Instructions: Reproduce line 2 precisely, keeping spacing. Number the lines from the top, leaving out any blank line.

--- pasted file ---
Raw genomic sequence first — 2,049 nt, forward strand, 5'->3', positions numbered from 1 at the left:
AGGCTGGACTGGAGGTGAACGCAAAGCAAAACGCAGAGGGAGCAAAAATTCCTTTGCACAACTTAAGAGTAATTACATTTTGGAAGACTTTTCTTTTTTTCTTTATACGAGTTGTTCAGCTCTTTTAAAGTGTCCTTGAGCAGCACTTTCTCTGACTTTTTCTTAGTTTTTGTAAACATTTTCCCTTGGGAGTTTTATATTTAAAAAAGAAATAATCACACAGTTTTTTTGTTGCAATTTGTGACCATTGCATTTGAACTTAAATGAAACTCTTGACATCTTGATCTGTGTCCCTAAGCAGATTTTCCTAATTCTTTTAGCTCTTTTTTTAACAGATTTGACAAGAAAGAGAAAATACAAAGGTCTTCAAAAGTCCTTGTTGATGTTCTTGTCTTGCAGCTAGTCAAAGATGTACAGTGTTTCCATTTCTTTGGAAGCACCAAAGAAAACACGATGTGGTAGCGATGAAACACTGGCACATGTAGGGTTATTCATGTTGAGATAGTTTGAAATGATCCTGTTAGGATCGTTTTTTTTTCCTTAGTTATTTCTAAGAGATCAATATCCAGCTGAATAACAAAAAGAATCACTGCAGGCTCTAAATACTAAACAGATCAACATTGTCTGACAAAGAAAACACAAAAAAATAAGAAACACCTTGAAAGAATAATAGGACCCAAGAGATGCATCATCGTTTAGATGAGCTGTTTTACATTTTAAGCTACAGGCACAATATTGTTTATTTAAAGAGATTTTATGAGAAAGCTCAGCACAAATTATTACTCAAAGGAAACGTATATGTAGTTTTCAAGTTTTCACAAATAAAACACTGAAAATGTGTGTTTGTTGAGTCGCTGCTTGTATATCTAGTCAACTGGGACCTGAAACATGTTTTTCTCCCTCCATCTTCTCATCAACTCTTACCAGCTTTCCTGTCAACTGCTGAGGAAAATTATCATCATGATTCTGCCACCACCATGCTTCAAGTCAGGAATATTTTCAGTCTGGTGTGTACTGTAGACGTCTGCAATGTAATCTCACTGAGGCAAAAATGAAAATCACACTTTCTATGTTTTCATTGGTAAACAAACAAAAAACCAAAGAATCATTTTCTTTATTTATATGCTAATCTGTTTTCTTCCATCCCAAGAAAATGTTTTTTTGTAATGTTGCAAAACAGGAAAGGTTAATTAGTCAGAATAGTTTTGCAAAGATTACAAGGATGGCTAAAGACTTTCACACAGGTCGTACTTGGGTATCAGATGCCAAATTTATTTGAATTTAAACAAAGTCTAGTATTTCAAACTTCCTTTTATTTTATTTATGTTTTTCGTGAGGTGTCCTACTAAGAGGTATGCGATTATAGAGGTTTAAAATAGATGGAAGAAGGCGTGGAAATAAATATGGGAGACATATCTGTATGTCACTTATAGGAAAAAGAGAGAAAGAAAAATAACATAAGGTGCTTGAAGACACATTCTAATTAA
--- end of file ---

AGGCTGGACTGGAGGTGAACGCAAAGCAAAACGCAGAGGGAGCAAAAATTCCTTTGCACAACTTAAGAGTAATTACATTTTGGAAGACTTTTCTTTTTTTCTTTATACGAGTTGTTCAGCTCTTTTAAAGTGTCCTTGAGCAGCACTTTCTCTGACTTTTTCTTAGTTTTTGTAAACATTTTCCCTTGGGAGTTTTATATTTAAAAAAGAAATAATCACACAGTTTTTTTGTTGCAATTTGTGACCATTGCATTTGAACTTAAATGAAACTCTTGACATCTTGATCTGTGTCCCTAAGCAGATTTTCCTAATTCTTTTAGCTCTTTTTTTAACAGATTTGACAAGAAAGAGAAAATACAAAGGTCTTCAAAAGTCCTTGTTGATGTTCTTGTCTTGCAGCTAGTCAAAGATGTACAGTGTTTCCATTTCTTTGGAAGCACCAAAGAAAACACGATGTGGTAGCGATGAAACACTGGCACATGTAGGGTTATTCATGTTGAGATAGTTTGAAATGATCCTGTTAGGATCGTTTTTTTTTCCTTAGTTATTTCTAAGAGATCAATATCCAGCTGAATAACAAAAAGAATCACTGCAGGCTCTAAATACTAAACAGATCAACATTGTCTGACAAAGAAAACACAAAAAAATAAGAAACACCTTGAAAGAATAATAGGACCCAAGAGATGCATCATCGTTTAGATGAGCTGTTTTACATTTTAAGCTACAGGCACAATATTGTTTATTTAAAGAGATTTTATGAGAAAGCTCAGCACAAATTATTACTCAAAGGAAACGTATATGTAGTTTTCAAGTTTTCACAAATAAAACACTGAAAATGTGTGTTTGTTGAGTCGCTGCTTGTATATCTAGTCAACTGGGACCTGAAACATGTTTTTCTCCCTCCATCTTCTCATCAACTCTTACCAGCTTTCCTGTCAACTGCTGAGGAAAATTATCATCATGATTCTGCCACCACCATGCTTCAAGTCAGGAATATTTTCAGTCTGGTGTGTACTGTAGACGTCTGCAATGTAATCTCACTGAGGCAAAAATGAAAATCACACTTTCTATGTTTTCATTGGTAAACAAACAAAAAACCAAAGAATCATTTTCTTTATTTATATGCTAATCTGTTTTCTTCCATCCCAAGAAAATGTTTTTTTGTAATGTTGCAAAACAGGAAAGGTTAATTAGTCAGAATAGTTTTGCAAAGATTACAAGGATGGCTAAAGACTTTCACACAGGTCGTACTTGGGTATCAGATGCCAAATTTATTTGAATTTAAACAAAGTCTAGTATTTCAAACTTCCTTTTATTTTATTTATGTTTTTCGTGAGGTGTCCTACTAAGAGGTATGCGATTATAGAGGTTTAAAATAGATGGAAGAAGGCGTGGAAATAAATATGGGAGACATATCTGTATGTCACTTATAGGAAAAAGAGAGAAAGAAAAATAACATAAGGTGCTTGAAGACACATTCTAATTAA